If you speak to a cardiologist today, he would tell you that a heart attack patient typically describes his heart attack in these two ways. One, an elephant is sitting on my chest, it's very heavy. Two, it feels very hot inside. It's not that the temperature is rising, but that you're having a heart attack. Your nerves are firing and telling you something is going wrong. My heart is like wax because he's having a heart attack. There's insufficient oxygenation to the heart muscles because he's bleeding. He's entering into pre-shock.

The psalmist goes on to say, my strength is dried up like a potsherd and my tongue sticks to my jaws. Very bizarre. Until you realise it's about Jesus and His sufferings on the cross. He goes on to say in verse 17, they have pierced my hands and feet. I can count all my bones. They stare and gloat over me.
It's bizarre also to read Psalm 129 where it says, the plowers ploughed upon my back. The farmers are farming on my back. What kind of description is this, is this? It makes no sense whatsoever until we understand that hundreds of years before the crucifixion, they were already talking about the crucifixion and how the scourges caused those furrows upon the back.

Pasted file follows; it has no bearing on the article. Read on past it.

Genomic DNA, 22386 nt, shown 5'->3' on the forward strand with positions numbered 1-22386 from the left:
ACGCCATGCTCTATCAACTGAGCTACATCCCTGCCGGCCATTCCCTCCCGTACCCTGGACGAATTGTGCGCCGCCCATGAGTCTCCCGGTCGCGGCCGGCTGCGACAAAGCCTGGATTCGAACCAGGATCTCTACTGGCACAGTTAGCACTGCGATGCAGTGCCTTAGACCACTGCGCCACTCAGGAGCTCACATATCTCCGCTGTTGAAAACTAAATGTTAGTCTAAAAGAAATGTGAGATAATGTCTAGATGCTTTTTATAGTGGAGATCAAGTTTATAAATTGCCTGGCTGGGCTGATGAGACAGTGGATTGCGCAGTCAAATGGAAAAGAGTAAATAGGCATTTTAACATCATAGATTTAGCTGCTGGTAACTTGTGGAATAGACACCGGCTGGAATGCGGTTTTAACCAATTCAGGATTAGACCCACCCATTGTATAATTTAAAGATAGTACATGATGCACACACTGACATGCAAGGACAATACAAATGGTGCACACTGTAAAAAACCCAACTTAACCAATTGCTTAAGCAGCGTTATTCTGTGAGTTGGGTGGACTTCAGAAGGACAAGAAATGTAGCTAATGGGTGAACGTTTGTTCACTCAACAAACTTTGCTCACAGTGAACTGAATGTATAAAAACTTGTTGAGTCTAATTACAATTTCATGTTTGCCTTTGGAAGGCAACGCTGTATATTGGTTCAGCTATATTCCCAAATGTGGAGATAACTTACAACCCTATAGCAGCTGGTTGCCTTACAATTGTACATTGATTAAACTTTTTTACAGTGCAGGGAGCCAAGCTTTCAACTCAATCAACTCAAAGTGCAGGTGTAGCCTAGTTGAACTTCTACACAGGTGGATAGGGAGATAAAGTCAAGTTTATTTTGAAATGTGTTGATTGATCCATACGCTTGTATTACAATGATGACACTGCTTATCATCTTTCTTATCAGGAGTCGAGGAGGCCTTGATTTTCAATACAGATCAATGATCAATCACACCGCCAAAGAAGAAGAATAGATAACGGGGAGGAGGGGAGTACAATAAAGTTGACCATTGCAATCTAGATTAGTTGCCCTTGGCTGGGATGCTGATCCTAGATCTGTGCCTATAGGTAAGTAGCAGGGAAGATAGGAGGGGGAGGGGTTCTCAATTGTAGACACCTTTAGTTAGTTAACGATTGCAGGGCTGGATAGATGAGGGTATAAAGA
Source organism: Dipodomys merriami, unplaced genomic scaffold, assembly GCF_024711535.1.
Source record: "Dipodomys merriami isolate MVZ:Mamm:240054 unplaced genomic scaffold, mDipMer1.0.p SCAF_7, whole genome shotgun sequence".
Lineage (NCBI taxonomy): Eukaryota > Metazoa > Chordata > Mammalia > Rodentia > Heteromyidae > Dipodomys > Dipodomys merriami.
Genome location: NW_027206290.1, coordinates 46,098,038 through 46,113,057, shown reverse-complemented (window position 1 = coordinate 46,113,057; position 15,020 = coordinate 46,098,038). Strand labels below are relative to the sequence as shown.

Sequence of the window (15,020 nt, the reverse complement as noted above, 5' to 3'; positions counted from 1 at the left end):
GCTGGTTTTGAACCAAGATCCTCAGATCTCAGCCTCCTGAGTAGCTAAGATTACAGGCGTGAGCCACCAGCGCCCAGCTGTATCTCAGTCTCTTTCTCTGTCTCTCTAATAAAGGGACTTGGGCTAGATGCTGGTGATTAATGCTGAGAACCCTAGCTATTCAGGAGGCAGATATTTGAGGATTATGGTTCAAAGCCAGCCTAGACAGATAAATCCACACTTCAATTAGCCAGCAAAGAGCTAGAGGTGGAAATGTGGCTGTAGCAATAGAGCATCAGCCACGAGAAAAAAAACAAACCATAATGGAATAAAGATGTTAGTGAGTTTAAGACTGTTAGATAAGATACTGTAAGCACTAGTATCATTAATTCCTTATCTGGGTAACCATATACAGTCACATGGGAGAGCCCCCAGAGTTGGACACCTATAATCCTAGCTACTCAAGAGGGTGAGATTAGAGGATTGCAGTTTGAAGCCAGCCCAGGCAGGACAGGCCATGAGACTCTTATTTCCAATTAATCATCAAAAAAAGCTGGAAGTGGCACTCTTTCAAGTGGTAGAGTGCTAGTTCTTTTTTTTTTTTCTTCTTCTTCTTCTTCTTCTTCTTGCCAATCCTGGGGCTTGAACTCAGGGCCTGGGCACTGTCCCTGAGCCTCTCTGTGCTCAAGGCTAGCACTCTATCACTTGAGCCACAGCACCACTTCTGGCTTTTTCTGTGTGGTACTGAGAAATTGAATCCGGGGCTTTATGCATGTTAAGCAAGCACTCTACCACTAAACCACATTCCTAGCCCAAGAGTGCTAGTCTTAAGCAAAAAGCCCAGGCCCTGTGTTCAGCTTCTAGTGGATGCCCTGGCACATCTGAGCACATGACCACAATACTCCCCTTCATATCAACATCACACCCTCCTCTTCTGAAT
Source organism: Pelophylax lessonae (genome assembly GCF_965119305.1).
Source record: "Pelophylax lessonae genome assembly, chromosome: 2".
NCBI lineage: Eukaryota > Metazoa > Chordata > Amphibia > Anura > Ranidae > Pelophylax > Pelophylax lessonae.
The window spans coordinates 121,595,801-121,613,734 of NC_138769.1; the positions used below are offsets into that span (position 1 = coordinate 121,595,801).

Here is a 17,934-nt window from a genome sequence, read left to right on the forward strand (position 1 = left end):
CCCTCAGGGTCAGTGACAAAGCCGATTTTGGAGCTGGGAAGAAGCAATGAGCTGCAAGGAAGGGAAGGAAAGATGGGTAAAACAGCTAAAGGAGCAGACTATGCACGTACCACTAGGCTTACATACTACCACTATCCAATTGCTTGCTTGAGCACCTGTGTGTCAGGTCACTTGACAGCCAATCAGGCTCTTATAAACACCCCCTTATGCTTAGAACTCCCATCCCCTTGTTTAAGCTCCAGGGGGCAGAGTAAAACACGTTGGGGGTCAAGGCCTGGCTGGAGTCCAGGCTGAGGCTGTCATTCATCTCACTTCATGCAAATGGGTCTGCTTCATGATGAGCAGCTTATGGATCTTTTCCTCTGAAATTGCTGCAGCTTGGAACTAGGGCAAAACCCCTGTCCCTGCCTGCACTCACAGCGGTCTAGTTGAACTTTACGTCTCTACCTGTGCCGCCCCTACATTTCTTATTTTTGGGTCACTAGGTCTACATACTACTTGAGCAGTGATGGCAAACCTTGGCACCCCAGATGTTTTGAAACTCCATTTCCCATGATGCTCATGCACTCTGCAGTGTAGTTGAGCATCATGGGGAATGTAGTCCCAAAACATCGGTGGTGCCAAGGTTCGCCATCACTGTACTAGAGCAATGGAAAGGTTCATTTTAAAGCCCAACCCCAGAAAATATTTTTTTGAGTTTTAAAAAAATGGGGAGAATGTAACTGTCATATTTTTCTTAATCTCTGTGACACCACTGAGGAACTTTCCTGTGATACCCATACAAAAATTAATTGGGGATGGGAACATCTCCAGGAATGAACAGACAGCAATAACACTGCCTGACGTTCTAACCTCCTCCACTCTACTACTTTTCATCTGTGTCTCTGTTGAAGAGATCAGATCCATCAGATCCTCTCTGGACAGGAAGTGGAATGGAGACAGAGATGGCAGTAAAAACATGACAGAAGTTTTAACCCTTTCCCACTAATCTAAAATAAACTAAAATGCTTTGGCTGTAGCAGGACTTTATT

Isaiah, he says, as many were astonished at you. His, Jesus' appearance was so marred. Can you not understand that Mel Gibson, though he tried very hard, to give you a pitiful picture at the passion of the Christ, could never really replicate this because, I I suppose, they could not capture how that face would be so marred. After the battalion would have a go at Jesus, and after all the cat-of-nine-tails would do onto the face, He was more marred, beyond, so marred beyond human semblance.

However, if you thought that those were the ultimate sufferings of Jesus, you would have been mistaken, because in those three hours as Jesus was crucified on the cross, we didn't hear Him agonize and cry out like He did after this. So from 9 a.m. to 12 p.m. in broad daylight, everyone could see Jesus hanging on the cross, and He was not uttering a word of agony as yet.